dark little country
The problem with defining a “cool” neighborhood is that cool is subjective: it means different and often contradictory things depending on who you ask. For what it’s worth, my definition would be based on a high concentration of beautiful, well-dressed people; bars and clubs that are open late and play good music, and some sort of creative scene or cultural vitality. To some less enlightened people, however, cool is synonymous with “candle”, “upscale”, or vaguely “quirky”.
Free timeit is listing of the 51 Coolest Neighborhoods in the World – based on a survey of 20,000 people and released earlier this week – refers to all of these definitions. Four British neighborhoods stood out (in Margate, Glasgow, London and Manchester), none of which seem to have anything in common. If they are “cool”, they are so in disparate ways. But what do the inhabitants of these places think? Dazed spoke to some of them to find out.
This beachfront area was rated the eighth coolest neighborhood in the world. In Europe, only that of Lisbon Cais do Sodre was deemed hipster – which, while I’m sure Cliftonville is lovely, seems overkill. Long acting as a retirement community for London’s aging hipsters lured by its cheap rents, Margate has been advertised as “Hackney-on-sea” – but now, according to Free timehe finally overcame his east London rival.
“Generally speaking there’s some cool stuff going on in Margate,” says local resident Stuart, while noting that some of the places mentioned by Free time are “awesome but not cool in any way”. He also says gentrification is a growing problem in the area, caused in part by Airbnb’s withdrawal of apartments from the market. “There’s a huge turnover of companies: people come from London, do it a bit for fun and then don’t care,” he says. “It feels quite transient.”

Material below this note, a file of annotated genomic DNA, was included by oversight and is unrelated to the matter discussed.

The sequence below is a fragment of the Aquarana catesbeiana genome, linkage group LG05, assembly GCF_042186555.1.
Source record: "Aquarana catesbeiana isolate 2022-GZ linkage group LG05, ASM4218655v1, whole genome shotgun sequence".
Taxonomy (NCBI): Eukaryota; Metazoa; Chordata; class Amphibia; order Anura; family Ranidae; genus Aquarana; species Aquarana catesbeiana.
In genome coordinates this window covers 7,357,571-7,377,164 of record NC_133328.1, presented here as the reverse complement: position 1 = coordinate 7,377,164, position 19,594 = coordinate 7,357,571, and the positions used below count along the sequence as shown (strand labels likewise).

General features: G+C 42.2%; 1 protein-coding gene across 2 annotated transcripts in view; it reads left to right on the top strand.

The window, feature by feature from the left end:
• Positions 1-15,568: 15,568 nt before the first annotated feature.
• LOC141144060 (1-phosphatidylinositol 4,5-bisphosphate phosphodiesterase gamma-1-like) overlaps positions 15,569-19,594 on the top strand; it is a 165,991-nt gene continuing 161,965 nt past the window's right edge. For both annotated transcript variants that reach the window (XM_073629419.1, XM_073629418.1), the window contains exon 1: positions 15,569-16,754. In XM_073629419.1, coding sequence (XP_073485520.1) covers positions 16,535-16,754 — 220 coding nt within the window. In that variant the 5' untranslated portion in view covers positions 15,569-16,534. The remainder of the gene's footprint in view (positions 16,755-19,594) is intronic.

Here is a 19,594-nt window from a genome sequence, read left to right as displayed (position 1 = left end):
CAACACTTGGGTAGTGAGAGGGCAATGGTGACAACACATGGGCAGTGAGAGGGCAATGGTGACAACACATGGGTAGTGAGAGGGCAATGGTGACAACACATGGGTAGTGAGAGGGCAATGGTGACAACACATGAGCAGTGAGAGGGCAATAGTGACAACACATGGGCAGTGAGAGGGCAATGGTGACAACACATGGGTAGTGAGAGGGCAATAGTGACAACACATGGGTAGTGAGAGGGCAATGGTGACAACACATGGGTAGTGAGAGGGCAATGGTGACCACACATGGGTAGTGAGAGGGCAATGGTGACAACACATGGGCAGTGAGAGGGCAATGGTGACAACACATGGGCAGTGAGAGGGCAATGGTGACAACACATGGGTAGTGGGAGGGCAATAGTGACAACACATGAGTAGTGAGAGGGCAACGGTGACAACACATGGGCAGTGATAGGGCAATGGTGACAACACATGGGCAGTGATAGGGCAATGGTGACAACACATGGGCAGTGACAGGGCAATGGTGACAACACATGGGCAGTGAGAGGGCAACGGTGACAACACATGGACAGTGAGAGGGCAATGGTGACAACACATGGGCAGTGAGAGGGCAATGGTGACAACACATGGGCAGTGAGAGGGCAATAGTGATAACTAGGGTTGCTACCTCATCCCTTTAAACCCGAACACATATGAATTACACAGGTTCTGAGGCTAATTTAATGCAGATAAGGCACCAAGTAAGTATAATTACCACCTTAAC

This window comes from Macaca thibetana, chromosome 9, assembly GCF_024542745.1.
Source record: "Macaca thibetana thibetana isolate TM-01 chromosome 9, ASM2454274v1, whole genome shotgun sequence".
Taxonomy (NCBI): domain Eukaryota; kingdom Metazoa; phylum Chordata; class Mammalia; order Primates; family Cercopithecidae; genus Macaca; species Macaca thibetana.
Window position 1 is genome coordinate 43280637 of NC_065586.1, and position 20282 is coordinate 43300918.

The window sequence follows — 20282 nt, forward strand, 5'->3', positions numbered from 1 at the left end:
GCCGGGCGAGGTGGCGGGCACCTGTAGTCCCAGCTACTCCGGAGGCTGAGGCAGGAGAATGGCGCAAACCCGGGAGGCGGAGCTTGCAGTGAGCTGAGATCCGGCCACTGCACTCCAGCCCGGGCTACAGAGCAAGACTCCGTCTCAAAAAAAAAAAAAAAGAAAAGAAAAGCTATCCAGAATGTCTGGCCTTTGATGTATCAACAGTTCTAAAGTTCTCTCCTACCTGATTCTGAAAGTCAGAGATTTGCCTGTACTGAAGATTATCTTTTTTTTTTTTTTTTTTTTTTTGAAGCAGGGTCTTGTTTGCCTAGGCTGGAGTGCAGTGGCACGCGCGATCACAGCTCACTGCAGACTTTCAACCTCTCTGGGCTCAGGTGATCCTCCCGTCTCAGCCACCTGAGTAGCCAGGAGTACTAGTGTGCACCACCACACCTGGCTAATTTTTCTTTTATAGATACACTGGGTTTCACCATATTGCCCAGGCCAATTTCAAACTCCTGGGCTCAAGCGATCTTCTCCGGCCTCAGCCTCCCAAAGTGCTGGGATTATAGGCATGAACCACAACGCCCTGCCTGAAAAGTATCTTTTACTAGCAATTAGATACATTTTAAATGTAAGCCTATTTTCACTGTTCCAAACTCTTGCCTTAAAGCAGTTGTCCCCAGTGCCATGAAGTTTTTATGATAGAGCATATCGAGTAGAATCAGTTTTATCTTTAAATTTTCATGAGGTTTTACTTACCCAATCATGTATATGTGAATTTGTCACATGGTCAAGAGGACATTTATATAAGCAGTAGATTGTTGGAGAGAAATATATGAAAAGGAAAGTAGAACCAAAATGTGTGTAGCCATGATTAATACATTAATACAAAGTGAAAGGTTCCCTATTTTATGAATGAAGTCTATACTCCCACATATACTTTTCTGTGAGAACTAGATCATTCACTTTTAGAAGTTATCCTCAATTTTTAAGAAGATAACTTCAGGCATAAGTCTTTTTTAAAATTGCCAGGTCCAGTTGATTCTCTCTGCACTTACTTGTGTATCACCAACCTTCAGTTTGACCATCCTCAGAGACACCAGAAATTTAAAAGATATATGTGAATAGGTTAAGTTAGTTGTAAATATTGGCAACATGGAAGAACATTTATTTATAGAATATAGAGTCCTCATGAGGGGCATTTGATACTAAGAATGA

Benny, a former resident of Cliftonville, bristles at his description as the coolest place in Britain. “It’s the fourth poorest ward in all of England and Wales,” he says. “It’s a mixture of communities, extreme destitution and extremely rapid gentrification, in a way that doesn’t work well: it collides.” Although there are plenty of cafes and delis and it’s becoming more and more LGBTQ-friendly (it’s home to a new queer venue, CAMP, which is mentioned in the Time Out article), Benny thinks portraying Cliftonville as a hipster’s paradise ignores the issues facing the region.
There is no doubt that Glasgow is one of the coolest cities in the UK and deserves to be acclaimed as such. But Shawlands specifically? That’s a different question.
For the uninitiated, Shawlands is an area of Glasgow’s Southside, a rapidly gentrifying corner of the city famous for its multiculturalism, abundant greenery and queer cafe drama. But many Glasgow residents I spoke to insisted that nearby Govanhill would have been a better choice. “It’s the uncool middle-class neighbor of Govanhill,” says Matt, a Glasgow resident who has known Shawlands as a leafy middle-aged suburb for as long as he can remember. “It’s basically where cool young Southsiders move to start families and get uncool.” On the plus side, he concedes, “Morrison’s has great discounts there” – a handy tip that travel guides won’t tell you.